Two contestants competed with a huge "Star" board with 3 spinning circles. The corresponding contestant would use their plunger to go ahead and stop the windows, each showing specific categories. Originally, the values of each question were $50 to $200 a question, then it later doubled to $100 to $400 a question. The bottom window was known as the "Contract" window, which held numbers. The numbers was the corresponding number to the questions that must be answered.
The contestant would choose one of the two categories in the top windows to play with. The contract must be completed every time. Every correct answer added money to the pot, which the original amount wasusually shown in the window with the correct answers. Lange's podium would help remind how many questions were left in the contract. Whichever contestant completed the contract could either bank their money and keep it, or decide to keep playing. Incorrect answers sent the control to the opponent, who would steal control should they come up with the right answer. Another incorrect guess sent the control back to the first contestant, with a new question.
The "Bulls-eye" contract:
Also in the contract window was a Bulls-eye. Should the Bulls-Eye appear when the Contract window is stopped, then the contestant can go for as many questions as they want. After one question, they can decide to stop and bank the money or try another question.
Originally, the first person to acquire a total of $1,000 won the game. Later, it became $2,000. The winning player would go to Bonus Island to play for more fun stuff.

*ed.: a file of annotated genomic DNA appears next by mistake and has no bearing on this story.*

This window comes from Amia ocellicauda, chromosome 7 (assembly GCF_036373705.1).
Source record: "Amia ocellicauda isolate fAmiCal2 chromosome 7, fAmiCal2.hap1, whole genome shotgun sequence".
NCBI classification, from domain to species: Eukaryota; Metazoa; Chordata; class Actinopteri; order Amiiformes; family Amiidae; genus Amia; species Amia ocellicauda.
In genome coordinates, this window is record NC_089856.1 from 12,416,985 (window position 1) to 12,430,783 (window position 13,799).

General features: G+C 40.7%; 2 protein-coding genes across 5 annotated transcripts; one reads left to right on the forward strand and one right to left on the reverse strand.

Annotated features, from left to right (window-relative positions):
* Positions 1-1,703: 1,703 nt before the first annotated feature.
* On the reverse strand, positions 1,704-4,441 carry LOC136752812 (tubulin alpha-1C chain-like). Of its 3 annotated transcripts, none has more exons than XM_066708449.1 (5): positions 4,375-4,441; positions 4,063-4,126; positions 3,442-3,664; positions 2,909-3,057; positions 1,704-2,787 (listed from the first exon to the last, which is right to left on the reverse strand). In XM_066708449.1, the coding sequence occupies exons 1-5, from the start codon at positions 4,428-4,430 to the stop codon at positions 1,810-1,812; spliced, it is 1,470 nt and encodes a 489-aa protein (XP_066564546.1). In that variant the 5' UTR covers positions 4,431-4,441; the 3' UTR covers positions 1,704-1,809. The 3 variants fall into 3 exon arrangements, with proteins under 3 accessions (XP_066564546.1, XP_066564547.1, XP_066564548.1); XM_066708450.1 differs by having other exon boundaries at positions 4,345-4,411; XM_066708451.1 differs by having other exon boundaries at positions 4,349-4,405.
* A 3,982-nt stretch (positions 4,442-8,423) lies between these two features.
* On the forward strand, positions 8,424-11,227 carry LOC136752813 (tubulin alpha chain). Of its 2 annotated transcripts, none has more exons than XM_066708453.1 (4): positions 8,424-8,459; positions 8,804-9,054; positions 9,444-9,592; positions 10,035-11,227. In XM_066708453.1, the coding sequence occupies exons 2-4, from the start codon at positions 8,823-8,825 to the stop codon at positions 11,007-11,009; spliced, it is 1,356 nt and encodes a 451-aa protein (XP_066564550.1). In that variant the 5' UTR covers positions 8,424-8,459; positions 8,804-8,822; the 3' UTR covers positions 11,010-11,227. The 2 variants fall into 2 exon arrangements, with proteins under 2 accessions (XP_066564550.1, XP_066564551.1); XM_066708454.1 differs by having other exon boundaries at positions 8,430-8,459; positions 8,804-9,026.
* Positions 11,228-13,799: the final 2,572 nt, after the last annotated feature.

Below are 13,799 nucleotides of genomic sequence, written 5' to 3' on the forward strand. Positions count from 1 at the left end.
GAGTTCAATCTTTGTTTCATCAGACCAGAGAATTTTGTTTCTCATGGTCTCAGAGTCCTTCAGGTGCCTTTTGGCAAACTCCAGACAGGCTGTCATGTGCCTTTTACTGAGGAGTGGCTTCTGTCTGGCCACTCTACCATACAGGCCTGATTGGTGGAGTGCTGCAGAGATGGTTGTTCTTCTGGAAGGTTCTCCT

-Jim Lange is also known to be the host of The Dating Game, The New Newlywed Game, and The $1,000,000 Chance of a Lifetime. Lange would also appear on Tom Bergeron's Hollywood Squares as a celebrity square during Game Show Week.
-According to David Livingston's now-defunct Game Show Galaxy, the neon lights and set of Bullseye was ahead of its time. Johnny Carson's Tonight Show was taped just across the hall of where the set of Bullseye was taped.
-Late in Bullseye's run, the show transformed into Celebrity Bullseye, where celebrity stars played for their favorite charities. Each match was not an automatic win whoever reached the $2,000 pot. It was a best 2/3 match.
-Game show announcer, Jay Stewart also announced Sale of the Century, Scrabble, and other fine shows until his death in the late 1980s. Charlie O'Donnell, who was the second announcer of this show, can be recognized as announcer of Pat Sajak's most popular show, Wheel of Fortune.
Well, this combination of The Joker's Wild and Tic Tac Dough really isn't that bad, but it was the length of the main game that did everyone in. The values of the questions should've been just a tad-bit higher. Jim Lange did perfectly fine for the show, and he did have a great sense of style. The celebrity format of the best 2/3 match just made everything worse, and there was no way to save the show therein after.
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